Acupuncture for treatment of allergic rhinitis

Acupuncture and Chinese herbal medicine are being used increasingly for the management of allergic rhinitis.

Study 1

In a 2002 Australian study, 30 subjects were randomly assigned to two groups and treated with real or sham acupuncture (three times per week) for four consecutive weeks and then a crossover for treatments for a further four weeks without a washout period.

There was a significant improvement in five-point scale (FPS) between the two types of acupuncture treatments. The results indicate that acupuncture is an effective and safe alternative treatment for the management of SAR.

Study 2

Eighty-five patients were recruited from the pediatric outpatient clinic at Kwong Wah Hospital, in Hong Kong and randomized to receive active acupuncture for 8 weeks or sham acupuncture for 8 weeks (twice per week for both groups).

There were significantly lower daily rhinitis scores and more symptom-free days for the group receiving active acupuncture, during both the treatment and follow-up periods.

This study showed that active acupuncture was more effective than sham acupuncture in decreasing the symptom scores for persistent allergic rhinitis and increasing the symptom-free days.

Study 3

In a German study, 52 patients between the ages of 20 and 58 who had typical symptoms of seasonal AR were assigned randomly and in a blinded fashion to (i) an active treatment group which received a semi-standardized treatment of acupuncture and Chinese herbal medicine, and (ii) a control group which received acupuncture applied to non-acupuncture points in addition to a non-specific Chinese herbal formula.

The change in severity of hay fever symptoms was the primary outcome measured on a visual analogue scale (VAS).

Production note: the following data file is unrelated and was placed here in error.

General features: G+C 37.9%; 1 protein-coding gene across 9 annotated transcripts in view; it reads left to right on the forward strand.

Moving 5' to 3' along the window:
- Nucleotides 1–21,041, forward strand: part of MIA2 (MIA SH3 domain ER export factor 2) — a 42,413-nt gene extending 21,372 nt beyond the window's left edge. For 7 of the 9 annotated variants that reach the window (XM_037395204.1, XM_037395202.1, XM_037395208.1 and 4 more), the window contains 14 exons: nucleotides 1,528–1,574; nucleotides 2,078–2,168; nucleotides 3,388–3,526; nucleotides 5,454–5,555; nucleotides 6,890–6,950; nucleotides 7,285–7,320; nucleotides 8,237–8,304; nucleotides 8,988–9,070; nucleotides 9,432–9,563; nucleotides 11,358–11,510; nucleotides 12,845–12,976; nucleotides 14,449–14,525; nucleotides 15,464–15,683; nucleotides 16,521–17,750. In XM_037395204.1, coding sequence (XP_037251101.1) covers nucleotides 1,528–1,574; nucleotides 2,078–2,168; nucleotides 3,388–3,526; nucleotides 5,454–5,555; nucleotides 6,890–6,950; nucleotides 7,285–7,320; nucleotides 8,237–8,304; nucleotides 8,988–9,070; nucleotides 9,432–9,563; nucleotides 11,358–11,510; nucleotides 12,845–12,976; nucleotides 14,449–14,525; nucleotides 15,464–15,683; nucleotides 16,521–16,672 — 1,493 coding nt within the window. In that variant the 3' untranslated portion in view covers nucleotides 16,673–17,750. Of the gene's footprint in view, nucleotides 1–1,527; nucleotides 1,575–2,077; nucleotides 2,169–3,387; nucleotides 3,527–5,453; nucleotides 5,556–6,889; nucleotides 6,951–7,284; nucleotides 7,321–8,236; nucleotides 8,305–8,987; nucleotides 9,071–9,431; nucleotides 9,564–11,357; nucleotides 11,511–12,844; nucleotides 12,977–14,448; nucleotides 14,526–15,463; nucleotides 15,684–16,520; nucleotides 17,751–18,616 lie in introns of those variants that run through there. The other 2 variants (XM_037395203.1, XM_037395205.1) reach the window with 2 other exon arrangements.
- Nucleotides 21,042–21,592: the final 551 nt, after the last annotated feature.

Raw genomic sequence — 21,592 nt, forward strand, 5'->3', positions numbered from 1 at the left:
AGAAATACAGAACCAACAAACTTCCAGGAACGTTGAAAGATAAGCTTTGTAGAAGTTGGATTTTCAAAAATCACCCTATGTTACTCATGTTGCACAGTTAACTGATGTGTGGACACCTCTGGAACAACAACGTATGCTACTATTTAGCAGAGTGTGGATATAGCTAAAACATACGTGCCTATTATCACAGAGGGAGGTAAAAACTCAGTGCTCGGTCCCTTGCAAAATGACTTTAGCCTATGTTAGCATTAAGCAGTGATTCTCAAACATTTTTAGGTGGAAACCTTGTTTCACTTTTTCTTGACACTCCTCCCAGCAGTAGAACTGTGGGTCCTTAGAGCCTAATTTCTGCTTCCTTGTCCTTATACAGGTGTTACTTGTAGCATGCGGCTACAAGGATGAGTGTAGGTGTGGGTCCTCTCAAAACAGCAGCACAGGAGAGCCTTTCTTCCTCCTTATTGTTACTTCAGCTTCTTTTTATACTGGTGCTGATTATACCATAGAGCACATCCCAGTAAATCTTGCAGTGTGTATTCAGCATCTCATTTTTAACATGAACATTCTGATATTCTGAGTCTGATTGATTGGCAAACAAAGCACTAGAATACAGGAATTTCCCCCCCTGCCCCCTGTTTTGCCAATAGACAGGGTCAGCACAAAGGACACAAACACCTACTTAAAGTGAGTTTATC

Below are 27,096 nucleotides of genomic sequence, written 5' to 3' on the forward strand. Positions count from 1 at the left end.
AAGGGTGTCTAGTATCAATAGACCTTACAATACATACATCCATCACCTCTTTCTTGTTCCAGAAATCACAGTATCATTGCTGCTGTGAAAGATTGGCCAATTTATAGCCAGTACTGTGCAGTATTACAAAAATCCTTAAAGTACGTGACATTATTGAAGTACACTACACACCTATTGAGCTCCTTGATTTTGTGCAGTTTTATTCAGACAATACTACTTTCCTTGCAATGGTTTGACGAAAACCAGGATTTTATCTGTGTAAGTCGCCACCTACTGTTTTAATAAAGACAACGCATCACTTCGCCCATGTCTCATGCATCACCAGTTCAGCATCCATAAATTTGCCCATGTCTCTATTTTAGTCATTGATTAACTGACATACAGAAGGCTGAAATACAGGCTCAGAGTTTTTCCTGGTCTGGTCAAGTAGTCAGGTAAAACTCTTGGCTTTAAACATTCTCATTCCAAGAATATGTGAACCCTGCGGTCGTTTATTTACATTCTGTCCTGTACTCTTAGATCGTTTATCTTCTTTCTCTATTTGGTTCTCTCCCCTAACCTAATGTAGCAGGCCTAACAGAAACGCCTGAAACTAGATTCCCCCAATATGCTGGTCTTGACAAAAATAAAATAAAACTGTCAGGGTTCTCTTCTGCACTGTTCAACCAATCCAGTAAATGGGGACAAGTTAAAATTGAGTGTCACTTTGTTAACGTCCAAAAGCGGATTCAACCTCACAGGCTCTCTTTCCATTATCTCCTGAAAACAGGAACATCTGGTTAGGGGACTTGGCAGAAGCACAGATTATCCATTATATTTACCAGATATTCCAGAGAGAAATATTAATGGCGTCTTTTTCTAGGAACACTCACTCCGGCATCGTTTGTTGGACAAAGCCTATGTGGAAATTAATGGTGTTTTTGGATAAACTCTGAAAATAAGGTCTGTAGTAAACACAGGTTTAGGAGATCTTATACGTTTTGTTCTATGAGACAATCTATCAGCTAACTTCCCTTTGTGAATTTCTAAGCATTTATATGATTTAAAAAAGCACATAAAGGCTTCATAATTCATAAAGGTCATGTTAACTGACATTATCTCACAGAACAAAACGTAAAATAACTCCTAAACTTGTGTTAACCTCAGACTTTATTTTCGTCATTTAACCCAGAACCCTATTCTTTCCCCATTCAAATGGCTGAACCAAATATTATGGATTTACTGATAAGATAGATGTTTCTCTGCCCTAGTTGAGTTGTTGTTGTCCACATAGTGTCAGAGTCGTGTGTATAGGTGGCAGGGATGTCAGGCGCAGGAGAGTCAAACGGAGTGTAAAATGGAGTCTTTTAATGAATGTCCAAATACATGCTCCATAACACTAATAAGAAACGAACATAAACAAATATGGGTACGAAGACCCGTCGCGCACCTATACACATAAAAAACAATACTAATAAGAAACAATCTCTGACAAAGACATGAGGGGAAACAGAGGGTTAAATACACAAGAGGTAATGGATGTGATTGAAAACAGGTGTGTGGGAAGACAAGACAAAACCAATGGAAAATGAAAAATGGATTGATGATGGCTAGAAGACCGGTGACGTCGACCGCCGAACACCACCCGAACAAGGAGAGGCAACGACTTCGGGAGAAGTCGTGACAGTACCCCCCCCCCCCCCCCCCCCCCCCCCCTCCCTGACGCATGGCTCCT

Patients in the active treatment group showed a significant after-treatment improvement on the VAS (P = 0.006) and Rhinitis Quality of Life Questionnaire (P = 0.015).

Conclusion

Confirmatory evidence is needed from large prospective randomized multi-centre trials.

References:

Effect of acupuncture in the treatment of seasonal allergic rhinitis: a randomized controlled clinical trial. Xue CC, English R, Zhang JJ, Da Costa C, Li CG. Am J Chin Med. 2002;30(1):1-11.
Does acupuncture or Chinese herbal medicine have a role in the treatment of allergic rhinitis? Curr Opin Allergy Clin Immunol. Xue CC, Li CG, Hügel HM, Story DF. 2006 Jun;6(3):175-9.
A double-blind, randomized, placebo-controlled trial of acupuncture for the treatment of childhood persistent allergic rhinitis. Ng DK, Chow PY, Ming SP, Hong SH, Lau S, Tse D, Kwong WK, Wong MF, Wong WH, Fu YM, Kwok KL, Li H, Ho JC. Pediatrics. 2004 Nov;114(5):1242-7.
Acupuncture and Chinese herbal medicine in the treatment of patients with seasonal allergic rhinitis: a randomized-controlled clinical trial. Brinkhaus B, Hummelsberger J, Kohnen R, Seufert J, Hempen CH, Leonhardy H, Nögel R, Joos S, Hahn E, Schuppan D. Allergy. 2004 Sep;59(9):953-60.
Does traditional Chinese medicine have a place in the health system? http://goo.gl/RH04o
The Recent History of Acupuncture. Edzard Ernst, MD. Am Journal of Medicine, Volume 121, Issue 12, Pages 1027-1028 (December 2008).
Allergy Sufferers Turn To Alternative Treatments - Acupuncture - WLKY Louisville.
Acupuncture from Wikipedia, the free encyclopedia.
Image source: Needles being inserted into a patient's skin, Wikipedia, public domain.

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